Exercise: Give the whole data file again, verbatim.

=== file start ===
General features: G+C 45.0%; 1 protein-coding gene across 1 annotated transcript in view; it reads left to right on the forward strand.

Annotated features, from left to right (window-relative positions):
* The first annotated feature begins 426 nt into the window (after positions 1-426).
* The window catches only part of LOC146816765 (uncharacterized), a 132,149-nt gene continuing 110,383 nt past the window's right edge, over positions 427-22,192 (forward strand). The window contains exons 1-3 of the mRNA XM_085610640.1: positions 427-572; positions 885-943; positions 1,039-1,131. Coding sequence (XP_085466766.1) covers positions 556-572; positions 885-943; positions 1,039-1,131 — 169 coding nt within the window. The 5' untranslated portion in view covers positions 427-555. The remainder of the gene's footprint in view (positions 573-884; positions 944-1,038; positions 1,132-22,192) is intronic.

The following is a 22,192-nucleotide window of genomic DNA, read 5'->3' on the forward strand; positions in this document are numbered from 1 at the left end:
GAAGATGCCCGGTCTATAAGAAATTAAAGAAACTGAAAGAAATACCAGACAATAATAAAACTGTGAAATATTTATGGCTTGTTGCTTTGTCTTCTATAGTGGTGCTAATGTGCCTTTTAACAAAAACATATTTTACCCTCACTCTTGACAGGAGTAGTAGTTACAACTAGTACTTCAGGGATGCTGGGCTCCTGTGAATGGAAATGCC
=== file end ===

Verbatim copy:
General features: G+C 45.0%; 1 protein-coding gene across 1 annotated transcript in view; it reads left to right on the forward strand.

Annotated features, from left to right (window-relative positions):
* The first annotated feature begins 426 nt into the window (after positions 1-426).
* The window catches only part of LOC146816765 (uncharacterized), a 132,149-nt gene continuing 110,383 nt past the window's right edge, over positions 427-22,192 (forward strand). The window contains exons 1-3 of the mRNA XM_085610640.1: positions 427-572; positions 885-943; positions 1,039-1,131. Coding sequence (XP_085466766.1) covers positions 556-572; positions 885-943; positions 1,039-1,131 — 169 coding nt within the window. The 5' untranslated portion in view covers positions 427-555. The remainder of the gene's footprint in view (positions 573-884; positions 944-1,038; positions 1,132-22,192) is intronic.

The following is a 22,192-nucleotide window of genomic DNA, read 5'->3' on the forward strand; positions in this document are numbered from 1 at the left end:
GAAGATGCCCGGTCTATAAGAAATTAAAGAAACTGAAAGAAATACCAGACAATAATAAAACTGTGAAATATTTATGGCTTGTTGCTTTGTCTTCTATAGTGGTGCTAATGTGCCTTTTAACAAAAACATATTTTACCCTCACTCTTGACAGGAGTAGTAGTTACAACTAGTACTTCAGGGATGCTGGGCTCCTGTGAATGGAAATGCC